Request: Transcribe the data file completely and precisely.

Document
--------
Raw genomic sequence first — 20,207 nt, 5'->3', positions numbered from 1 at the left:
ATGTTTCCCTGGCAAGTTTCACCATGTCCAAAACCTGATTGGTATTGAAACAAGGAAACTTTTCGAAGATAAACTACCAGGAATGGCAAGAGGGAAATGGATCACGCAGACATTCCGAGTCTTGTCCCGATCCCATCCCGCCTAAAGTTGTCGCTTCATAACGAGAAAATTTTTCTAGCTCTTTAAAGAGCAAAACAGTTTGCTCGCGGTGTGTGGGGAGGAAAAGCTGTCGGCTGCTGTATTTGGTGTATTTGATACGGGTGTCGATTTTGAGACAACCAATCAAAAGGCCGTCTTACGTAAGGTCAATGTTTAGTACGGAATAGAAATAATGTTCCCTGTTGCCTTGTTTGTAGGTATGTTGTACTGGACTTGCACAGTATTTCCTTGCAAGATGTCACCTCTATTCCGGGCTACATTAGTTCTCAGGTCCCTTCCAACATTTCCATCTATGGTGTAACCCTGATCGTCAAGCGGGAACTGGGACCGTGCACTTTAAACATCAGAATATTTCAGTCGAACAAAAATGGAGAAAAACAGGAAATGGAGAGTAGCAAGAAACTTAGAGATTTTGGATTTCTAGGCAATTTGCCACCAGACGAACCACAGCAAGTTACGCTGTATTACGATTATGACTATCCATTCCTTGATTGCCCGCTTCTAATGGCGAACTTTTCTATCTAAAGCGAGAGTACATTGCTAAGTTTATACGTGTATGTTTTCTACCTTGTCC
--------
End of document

Raw genomic sequence first — 20,207 nt, 5'->3', positions numbered from 1 at the left:
ATGTTTCCCTGGCAAGTTTCACCATGTCCAAAACCTGATTGGTATTGAAACAAGGAAACTTTTCGAAGATAAACTACCAGGAATGGCAAGAGGGAAATGGATCACGCAGACATTCCGAGTCTTGTCCCGATCCCATCCCGCCTAAAGTTGTCGCTTCATAACGAGAAAATTTTTCTAGCTCTTTAAAGAGCAAAACAGTTTGCTCGCGGTGTGTGGGGAGGAAAAGCTGTCGGCTGCTGTATTTGGTGTATTTGATACGGGTGTCGATTTTGAGACAACCAATCAAAAGGCCGTCTTACGTAAGGTCAATGTTTAGTACGGAATAGAAATAATGTTCCCTGTTGCCTTGTTTGTAGGTATGTTGTACTGGACTTGCACAGTATTTCCTTGCAAGATGTCACCTCTATTCCGGGCTACATTAGTTCTCAGGTCCCTTCCAACATTTCCATCTATGGTGTAACCCTGATCGTCAAGCGGGAACTGGGACCGTGCACTTTAAACATCAGAATATTTCAGTCGAACAAAAATGGAGAAAAACAGGAAATGGAGAGTAGCAAGAAACTTAGAGATTTTGGATTTCTAGGCAATTTGCCACCAGACGAACCACAGCAAGTTACGCTGTATTACGATTATGACTATCCATTCCTTGATTGCCCGCTTCTAATGGCGAACTTTTCTATCTAAAGCGAGAGTACATTGCTAAGTTTATACGTGTATGTTTTCTACCTTGTCC